Look, I understand there are different ‘kinds’ of intelligence; emotional, creative, analytical, and on and on, but we don't take people with poor ‘musical intelligence’ and dub them handicapped. There is a very particular sort which these exams seek to measure.
last edited on July 14, 2011 2:47PM
mlai at 5:02AM, April 21, 2009
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But in essence you're saying that IQ tests measure your aptitude or adaptability in a American/ Northern European industrialized social environment. How does this relate to evolutionary fitness in any way? Industrial society can break down in any number of ways, and then all the doctors and lawyers and stock brokers will instantly become less “fit” than the Australian aborigine.

FIGHT current chapter: Filling In The Gaps
FIGHT_2 current chapter: Light Years of Gold
last edited on July 14, 2011 2:06PM
Polkster at 6:45AM, April 21, 2009
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Because brain development is elastic. The point I made earlier about how this idea that we're not “evolving” anymore is inaccurate reflects on this idea; collective evolution allows us to shape one another without altering our actual gene pool. We are, objectively, more fit than the Aboriginal Australians because we could kill them in a day, take their land, and, using modern technology, turn it into apple orchards. We have the capacity to survive anywhere. That is not an individual trait, that is a collective trait.

But if we were reduced to hunter/gatherers, no longer having a society or infrastructure upon which to rely, yes, as individuals, we'd be less fit than the Aboriginals (…arguably, because these are a people who never invented the wheel or a written language, much less mathematics, so our overall reasoning skills may be better (and again, not by some hereditary means, but because we grew up with math and literature, so our ability to devise strategies and create tools may be superior)).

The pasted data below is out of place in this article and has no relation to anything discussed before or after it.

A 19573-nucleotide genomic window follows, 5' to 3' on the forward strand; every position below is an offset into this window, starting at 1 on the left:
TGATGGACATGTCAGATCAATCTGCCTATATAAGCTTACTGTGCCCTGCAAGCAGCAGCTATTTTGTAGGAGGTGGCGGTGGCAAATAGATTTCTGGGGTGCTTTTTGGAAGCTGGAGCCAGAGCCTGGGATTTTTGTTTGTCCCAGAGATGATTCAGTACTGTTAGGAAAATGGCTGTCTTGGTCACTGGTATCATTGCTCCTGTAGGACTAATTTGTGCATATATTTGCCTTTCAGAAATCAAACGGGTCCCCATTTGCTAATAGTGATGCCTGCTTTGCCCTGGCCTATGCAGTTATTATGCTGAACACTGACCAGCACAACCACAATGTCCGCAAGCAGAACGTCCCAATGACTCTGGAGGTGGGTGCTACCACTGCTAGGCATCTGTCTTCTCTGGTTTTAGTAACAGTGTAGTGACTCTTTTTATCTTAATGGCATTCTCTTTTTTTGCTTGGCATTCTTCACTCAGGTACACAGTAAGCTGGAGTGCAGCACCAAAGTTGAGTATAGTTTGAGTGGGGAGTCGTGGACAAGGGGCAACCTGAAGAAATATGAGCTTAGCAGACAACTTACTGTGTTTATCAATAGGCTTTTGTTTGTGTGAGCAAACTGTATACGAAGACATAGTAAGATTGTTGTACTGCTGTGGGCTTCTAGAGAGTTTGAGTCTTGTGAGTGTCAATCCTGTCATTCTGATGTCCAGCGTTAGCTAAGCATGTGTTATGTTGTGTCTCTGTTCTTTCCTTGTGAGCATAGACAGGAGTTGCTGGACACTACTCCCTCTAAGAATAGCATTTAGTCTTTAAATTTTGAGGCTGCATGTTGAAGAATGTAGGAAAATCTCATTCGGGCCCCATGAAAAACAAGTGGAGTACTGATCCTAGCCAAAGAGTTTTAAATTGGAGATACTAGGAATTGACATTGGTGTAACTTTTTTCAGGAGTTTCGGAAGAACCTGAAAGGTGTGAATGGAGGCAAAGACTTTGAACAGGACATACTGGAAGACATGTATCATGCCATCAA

last edited on July 14, 2011 2:47PM
Product Placement at 10:52AM, April 21, 2009
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Seriously you guys. Make a new thread. This topic is more derailed then the Nishapur train disaster.
Those were my two cents.
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Faliat at 6:19PM, April 21, 2009
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It's more than just pollution. Humanity is an absolute exception to the rule!

We need MONEY to survive on a day to day basis and if you don't it's a crime to steal and you end up in jail and digging a bigger rut for yourself. So going out foraging is considered a bad thing. It's why there's people starving in Africa. They could trade for tools to plant food to grow for ther families and dig wells for clean water, but no. It costs money. And if you don't have money you can't get ANYTHING. And if you have morals you can't just TAKE what you need. So it's not the FIT that survive, it's the WEALTHY.

People have a variety of sexual fetishes including attractions to those with disorders. And the media also has a heavy influence on how we pick mates.

We don't even need to adapt to fit our environment anymore. We adapt our environment to fit us.

Call that jumped up metal rod a knife?
Watch mine go straight through a kevlar table, and if it dunt do the same to a certain gaixan's skull in my immediate vicinity after, I GET A F*****G REFUND! BUKKO, AH?!

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Polkster at 10:12PM, April 21, 2009
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That's some great Marxist rambling there, man, too bad MONEY CAN BE EARNED. And the “fit” can sustain themselves by serving societal demand in exchange for monetary compensation. The boundary between middle and upper economic classes in the United States is fairly fluid.
last edited on July 14, 2011 2:47PM
Ochitsukanai at 6:45AM, April 22, 2009
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Polkster
Look, I understand there are different ‘kinds’ of intelligence; emotional, creative, analytical, and on and on, but we don't take people with poor ‘musical intelligence’ and dub them handicapped. There is a very particular sort which these exams seek to measure.